Public distrust envelopes EnergySolutions’ ethical, environmental and economic issues. The public that EnergySolutions claims to be serving is suffering from inept leadership.
In stark contrast, tucked away at the back of the second section, is the story, “Two Utah teachers win national math, science awards.” Jim Larson and Vivian Shell devoted a lifetime to the education and formation of hundreds of students.
Day by day, they serve students with love and compassion, skill and expertise. Now, after careers dedicated to the education of students, they receive $10,000 each!
http://goo.gl/P8xfn

Let’s thank our ‘superhuman’ teachers
(Ogden) Standard-Examiner letter from Christine Lopez Jarvis

Teachers are a great example to our students and our children in general. It is wonderful when teachers are recognized for their extra efforts.
I have had the privilege of knowing many great teachers in many schools in this great state of Utah and in one school in particular, Kanesville Elementary (in West Haven).
There is a lot more to teaching than most parents and grandparents know.
http://goo.gl/Vxm2k

Bus monitor vs. bullies
USA Today editorial

Bullying on school buses has been going on ever since school buses started rolling. So why has a recent episode involving the Greece Central School District in Upstate New York attracted national, even international, attention?
For one thing, the target of four seventh-grade boys wasn’t other kids but a 68-year-old grandmother serving as a bus monitor. The taunts were unusually vicious: The boys mocked Karen Klein’s appearance, her age, her clothing, her family and whatever else they could go after, all laced with potty-mouth epithets. Most significantly, a video of the 10-minute verbal attack made its way to YouTube, where it has attracted more than 7 million hits and an outpouring of support for Klein.
At one level, it’s heartening to see that the incident struck a chord with the public. But other aspects of the story have been less satisfying.
http://goo.gl/FJmEI

School choice works and is constitutional USA Today op-ed by Richard Komer, senior attorney at the Institute for Justice, which represented parents in Zelman v. Simmons-Harris

Wednesday marks the 10th anniversary of one of the most important U.S. Supreme Court decisions since Brown vs. Board of Education. In Zelman v. Simmons-Harris, the court upheld the constitutionality of a school choice program in Cleveland for low-income children long ignored by the educational establishment. The ruling laid to rest the argument of public school apologists that giving parents the means to choose private religious schools for their children’s education violated the Constitution’s Establishment Clause. The court held that so long as a program is religiously neutral — neither favoring nor disfavoring a religious school option — and so long as that choice is driven by the independent choices of parents, the fact that many families will choose religious schools does not violate the Constitution’s guarantees of religious freedom for all nor advance the establishment of religion.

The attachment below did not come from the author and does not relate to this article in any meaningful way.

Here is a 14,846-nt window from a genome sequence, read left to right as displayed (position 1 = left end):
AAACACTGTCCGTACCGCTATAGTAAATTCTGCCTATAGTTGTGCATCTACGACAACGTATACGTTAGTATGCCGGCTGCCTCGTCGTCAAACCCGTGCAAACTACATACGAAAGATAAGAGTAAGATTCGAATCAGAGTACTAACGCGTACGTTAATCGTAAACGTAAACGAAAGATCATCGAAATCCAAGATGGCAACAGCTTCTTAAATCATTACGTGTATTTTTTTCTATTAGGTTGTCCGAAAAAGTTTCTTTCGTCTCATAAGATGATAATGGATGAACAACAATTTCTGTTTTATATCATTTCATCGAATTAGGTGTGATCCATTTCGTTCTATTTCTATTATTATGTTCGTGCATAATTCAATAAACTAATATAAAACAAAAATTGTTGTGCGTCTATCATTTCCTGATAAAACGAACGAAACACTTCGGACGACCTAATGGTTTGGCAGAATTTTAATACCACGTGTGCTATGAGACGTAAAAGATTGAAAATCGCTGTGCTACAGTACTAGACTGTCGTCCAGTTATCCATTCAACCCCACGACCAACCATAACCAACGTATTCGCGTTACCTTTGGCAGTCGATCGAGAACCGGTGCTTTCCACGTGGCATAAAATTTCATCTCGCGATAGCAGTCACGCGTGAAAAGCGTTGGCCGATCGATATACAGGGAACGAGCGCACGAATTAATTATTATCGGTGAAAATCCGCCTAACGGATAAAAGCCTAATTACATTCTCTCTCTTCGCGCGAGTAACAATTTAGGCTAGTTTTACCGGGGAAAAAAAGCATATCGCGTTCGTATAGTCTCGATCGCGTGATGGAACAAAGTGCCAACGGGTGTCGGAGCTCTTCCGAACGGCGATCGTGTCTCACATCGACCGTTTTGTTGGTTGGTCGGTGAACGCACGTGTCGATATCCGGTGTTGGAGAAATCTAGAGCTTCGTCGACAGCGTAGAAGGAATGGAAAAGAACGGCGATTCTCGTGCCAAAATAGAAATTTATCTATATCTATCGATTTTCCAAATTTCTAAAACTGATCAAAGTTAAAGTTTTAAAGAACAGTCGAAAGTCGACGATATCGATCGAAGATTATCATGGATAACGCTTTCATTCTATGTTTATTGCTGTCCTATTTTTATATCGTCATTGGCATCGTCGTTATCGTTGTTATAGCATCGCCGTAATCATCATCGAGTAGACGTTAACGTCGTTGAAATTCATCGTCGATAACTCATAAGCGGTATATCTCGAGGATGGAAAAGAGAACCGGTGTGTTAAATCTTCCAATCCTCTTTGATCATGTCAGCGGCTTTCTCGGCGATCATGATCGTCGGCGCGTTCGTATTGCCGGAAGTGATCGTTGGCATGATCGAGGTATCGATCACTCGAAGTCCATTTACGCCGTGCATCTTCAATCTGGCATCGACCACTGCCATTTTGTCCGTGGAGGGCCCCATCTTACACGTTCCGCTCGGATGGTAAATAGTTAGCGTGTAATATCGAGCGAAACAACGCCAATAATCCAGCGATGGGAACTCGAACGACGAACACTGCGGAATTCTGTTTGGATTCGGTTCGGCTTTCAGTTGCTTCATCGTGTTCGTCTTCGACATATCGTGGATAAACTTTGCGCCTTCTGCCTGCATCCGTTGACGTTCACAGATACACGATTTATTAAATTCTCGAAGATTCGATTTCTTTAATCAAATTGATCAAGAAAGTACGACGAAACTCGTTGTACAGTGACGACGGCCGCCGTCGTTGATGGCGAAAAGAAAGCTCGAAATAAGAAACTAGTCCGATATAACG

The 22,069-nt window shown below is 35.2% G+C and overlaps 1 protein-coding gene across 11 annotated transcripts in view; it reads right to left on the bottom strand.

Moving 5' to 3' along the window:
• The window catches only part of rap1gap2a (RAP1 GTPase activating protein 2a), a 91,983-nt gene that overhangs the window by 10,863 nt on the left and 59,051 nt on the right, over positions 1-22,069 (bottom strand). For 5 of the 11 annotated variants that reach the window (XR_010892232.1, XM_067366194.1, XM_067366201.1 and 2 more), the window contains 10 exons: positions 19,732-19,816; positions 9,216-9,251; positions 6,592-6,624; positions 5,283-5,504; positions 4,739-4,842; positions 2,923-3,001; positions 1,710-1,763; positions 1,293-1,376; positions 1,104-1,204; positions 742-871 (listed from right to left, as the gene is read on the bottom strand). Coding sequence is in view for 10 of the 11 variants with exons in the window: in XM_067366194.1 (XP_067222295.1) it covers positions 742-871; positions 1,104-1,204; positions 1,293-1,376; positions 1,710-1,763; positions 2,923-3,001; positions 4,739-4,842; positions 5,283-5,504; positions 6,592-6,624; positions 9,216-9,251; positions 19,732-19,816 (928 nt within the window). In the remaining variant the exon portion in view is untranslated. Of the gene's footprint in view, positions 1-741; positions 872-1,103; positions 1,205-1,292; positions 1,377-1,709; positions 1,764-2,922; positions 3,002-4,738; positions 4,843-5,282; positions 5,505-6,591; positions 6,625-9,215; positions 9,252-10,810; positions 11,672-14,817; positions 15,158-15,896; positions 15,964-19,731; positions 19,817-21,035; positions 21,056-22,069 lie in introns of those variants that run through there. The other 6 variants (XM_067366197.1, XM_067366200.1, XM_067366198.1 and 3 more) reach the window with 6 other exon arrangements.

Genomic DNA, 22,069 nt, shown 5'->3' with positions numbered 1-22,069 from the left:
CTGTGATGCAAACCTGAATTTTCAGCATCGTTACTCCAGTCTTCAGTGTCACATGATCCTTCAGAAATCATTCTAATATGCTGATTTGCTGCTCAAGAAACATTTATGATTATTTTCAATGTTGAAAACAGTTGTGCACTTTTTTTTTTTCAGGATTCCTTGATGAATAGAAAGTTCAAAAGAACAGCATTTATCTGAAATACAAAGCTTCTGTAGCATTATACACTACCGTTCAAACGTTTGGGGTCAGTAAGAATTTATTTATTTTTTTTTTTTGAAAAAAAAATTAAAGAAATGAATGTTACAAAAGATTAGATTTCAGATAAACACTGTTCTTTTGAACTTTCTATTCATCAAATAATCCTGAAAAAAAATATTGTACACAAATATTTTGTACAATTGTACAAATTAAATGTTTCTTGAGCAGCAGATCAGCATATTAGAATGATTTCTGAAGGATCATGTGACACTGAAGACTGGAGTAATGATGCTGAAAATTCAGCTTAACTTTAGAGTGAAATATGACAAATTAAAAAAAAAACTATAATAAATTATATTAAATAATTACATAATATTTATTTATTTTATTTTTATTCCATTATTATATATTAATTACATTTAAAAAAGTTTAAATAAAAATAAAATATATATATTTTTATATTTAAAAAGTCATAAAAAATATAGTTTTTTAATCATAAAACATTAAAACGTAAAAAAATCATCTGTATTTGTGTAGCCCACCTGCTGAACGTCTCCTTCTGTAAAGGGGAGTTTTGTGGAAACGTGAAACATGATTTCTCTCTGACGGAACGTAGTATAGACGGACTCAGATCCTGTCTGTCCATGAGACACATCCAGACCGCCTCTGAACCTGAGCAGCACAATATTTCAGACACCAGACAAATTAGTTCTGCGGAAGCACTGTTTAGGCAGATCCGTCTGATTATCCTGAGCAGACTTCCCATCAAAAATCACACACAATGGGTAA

Zelman represented a huge step forward in a then decade-long effort to vindicate the constitutionality of programs that enable parents to select the best available education for their children with publicly funded vouchers — whether the schools the parents selected were public, private or religious. Zelman opened the way for an explosion of choice programs across the nation — programs that represent a truly fundamental change from the educational status quo. Developments in Ohio exemplify this trend that continues to expand nationwide.
http://goo.gl/oessj

Voters aren’t buying school choice snake oil USA Today op-ed by Walt Gardner, who writes the Reality Check blog for Education Week

Despite mounting anger and frustration over the glacial pace of school improvement, voters consistently turn thumbs down on plans to give parents wider choice. The results have emboldened reformers to try an end run around their will. In the process, they’ve made a travesty of the separation of church and state.